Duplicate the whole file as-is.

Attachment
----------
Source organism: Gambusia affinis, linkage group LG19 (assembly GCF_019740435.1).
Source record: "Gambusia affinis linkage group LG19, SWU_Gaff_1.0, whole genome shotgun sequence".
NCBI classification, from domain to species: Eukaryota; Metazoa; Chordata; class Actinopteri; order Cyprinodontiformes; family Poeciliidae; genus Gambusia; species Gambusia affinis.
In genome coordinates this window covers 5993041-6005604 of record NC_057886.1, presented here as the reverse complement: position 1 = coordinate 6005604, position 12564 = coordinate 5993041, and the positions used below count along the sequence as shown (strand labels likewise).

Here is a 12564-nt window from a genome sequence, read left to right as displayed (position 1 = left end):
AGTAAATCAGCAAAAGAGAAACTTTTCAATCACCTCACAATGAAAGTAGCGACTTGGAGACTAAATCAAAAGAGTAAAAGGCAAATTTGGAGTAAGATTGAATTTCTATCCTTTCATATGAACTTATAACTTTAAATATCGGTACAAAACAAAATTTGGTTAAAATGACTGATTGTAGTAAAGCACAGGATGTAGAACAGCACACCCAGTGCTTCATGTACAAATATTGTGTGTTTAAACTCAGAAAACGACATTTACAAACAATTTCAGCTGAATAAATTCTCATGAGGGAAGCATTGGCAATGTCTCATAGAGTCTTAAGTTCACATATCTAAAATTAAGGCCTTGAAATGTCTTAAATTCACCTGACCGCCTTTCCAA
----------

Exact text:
Source organism: Gambusia affinis, linkage group LG19 (assembly GCF_019740435.1).
Source record: "Gambusia affinis linkage group LG19, SWU_Gaff_1.0, whole genome shotgun sequence".
NCBI classification, from domain to species: Eukaryota; Metazoa; Chordata; class Actinopteri; order Cyprinodontiformes; family Poeciliidae; genus Gambusia; species Gambusia affinis.
In genome coordinates this window covers 5993041-6005604 of record NC_057886.1, presented here as the reverse complement: position 1 = coordinate 6005604, position 12564 = coordinate 5993041, and the positions used below count along the sequence as shown (strand labels likewise).

Here is a 12564-nt window from a genome sequence, read left to right as displayed (position 1 = left end):
AGTAAATCAGCAAAAGAGAAACTTTTCAATCACCTCACAATGAAAGTAGCGACTTGGAGACTAAATCAAAAGAGTAAAAGGCAAATTTGGAGTAAGATTGAATTTCTATCCTTTCATATGAACTTATAACTTTAAATATCGGTACAAAACAAAATTTGGTTAAAATGACTGATTGTAGTAAAGCACAGGATGTAGAACAGCACACCCAGTGCTTCATGTACAAATATTGTGTGTTTAAACTCAGAAAACGACATTTACAAACAATTTCAGCTGAATAAATTCTCATGAGGGAAGCATTGGCAATGTCTCATAGAGTCTTAAGTTCACATATCTAAAATTAAGGCCTTGAAATGTCTTAAATTCACCTGACCGCCTTTCCAA